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What Happens If I Can’t Pay My Child Support Because Of COVID-19?

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People who have suffered financial losses due to the coronavirus pandemic should check whether they qualify for financial assistance. If you get benefits and/or can defer your mortgage payments or rent, you might be in a position to pay child support.

Individuals who qualify for benefits can inform the unemployment office about their child support order. The unemployment office may deduct the child support amount from the unemployment wages. And if a person is able to work safely and/or from home, they can search online for new employment.

But if you just cannot afford child support payments, do not simply stop making payments. By doing so, you will begin to accrue arrears and face charges of contempt of court, incarceration, and other enforcement measures.

Until a judge modifies your child support order, you must pay. Child support order modifications can be done in two ways. You can either ask your ex and/or a court to make changes to the amount of support payments or speak to a local child support agency for assistance.

Speak to Your Child’s Other Parent for Child Support Modification

It’s a prudent idea to start by asking the other parent to consent to modifications to the child support amount. A logical starting point is to open all channels of communication with your ex-partner or ex-spouse. Being straightforward and honest is the best policy to understand the perspective of both sides.

However, it might be time to consult an experienced family law attorney if you and your ex-partner or ex-spouse cannot arrive at a resolution. Your lawyer can recommend interim financial alternatives that can be presented before your ex in hopes of reaching a mutually agreeable decision on the changes in support.

At times, a slight nudge from an attorney is all it takes for both sides to work towards accomplishing a resolution in unprecedented circumstances. If both parties come to an agreement, then it will be recorded in a legal document and rendered binding.

Modifications to a Child Support Order

If despite your best efforts, you and your ex-partner or ex-spouse are unable to come to an agreement even with legal counsel, court intervention might become necessary. Regardless of the ongoing COVID-19 pandemic, most courts are attempting to function in as “normal” a manner as possible, trying to ensure that the public still has access to the legal system as needed. Family courts can receive filings made electronically, and it is possible to schedule court appearances through video conferences and telephone.

Income loss due to the coronavirus pandemic can be seen as an involuntary, substantial, and unprecedented event that would justify the court in assessing the situation to establish whether the provision of appropriate relief is required. The COVID-19 situation is unforeseen in terms of its extensive financial effect on families around the nation. Therefore, there isn’t much precedential guidance that allows us to comprehend how courts might respond to petitions on child support and alimony matters.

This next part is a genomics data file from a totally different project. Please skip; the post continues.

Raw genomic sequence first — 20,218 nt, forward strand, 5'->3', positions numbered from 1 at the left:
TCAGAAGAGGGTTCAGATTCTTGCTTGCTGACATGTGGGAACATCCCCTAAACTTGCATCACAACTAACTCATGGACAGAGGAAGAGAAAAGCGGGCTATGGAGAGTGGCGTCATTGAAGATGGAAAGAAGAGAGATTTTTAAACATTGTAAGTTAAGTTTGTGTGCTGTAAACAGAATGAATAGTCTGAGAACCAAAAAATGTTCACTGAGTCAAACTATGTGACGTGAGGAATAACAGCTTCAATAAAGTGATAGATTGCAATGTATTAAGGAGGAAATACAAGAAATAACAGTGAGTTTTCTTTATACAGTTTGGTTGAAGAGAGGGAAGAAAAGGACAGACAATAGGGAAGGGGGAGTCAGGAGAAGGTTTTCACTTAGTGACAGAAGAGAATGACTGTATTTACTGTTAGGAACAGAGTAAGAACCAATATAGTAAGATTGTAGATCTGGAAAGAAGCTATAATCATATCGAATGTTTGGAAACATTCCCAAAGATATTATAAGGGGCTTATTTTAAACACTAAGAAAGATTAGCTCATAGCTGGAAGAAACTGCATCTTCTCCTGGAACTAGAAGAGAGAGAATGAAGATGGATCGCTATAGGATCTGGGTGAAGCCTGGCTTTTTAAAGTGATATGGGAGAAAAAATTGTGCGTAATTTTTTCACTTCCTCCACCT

However, some potential outcomes that might occur due to such litigation are as follows:

  • The court could allow a temporary reduction in your child support amount, with a mandatory re-assessment after one to two months, when the support payments could be re-instated to their original amounts.
  • The court could let the child support amount remain the same but could provide relief on enforcement and collection. Any payment deficiencies would accrue as “arrears,” and it would be necessary for the obligor to pay back those arrears later on. In effect, this would allow the obligor to pay a lesser amount towards their child support obligations during the financial upheaval while ensuring that the recipient of support receives the amount in the future.
  • The court could evaluate alternative financial resources for the parties involved, assessing the access of each party to alternate cash sources, including understanding lines of credit, trust distributions, loans against retirement assets, relief to one or both parties under the Federal CARES Act, or advances on inheritances.

The circumstances of every family are unique, and hopefully, the courts will assess every option to get families through these challenging times.

In these uncertain times, folks throughout our community are facing scary situations. It is entirely understandable to be anxious about your family’s financial stability while simultaneously managing their emotional and physical health, as well as your own.

You should be ready to show evidence that you have been seeking employment. Make sure you print emails to potential employers as well as copies of job applications that you have sent. You will also need to submit details regarding your income, assets, expenses, and debts to allow the court to recalculate the child support amount.

Speak to a Skilled Family Law Attorney Today

The compassionate and knowledgeable attorneys at the law offices of John H Ruby & Associates understand that the COVID-19 pandemic has had widespread financial implications on many families, and we can help. Our experienced child support modification lawyers will help you and your family navigate this difficult time with a focus on reasonable and positive outcomes—call (502) 895-2626 today for a detailed no-obligation case review.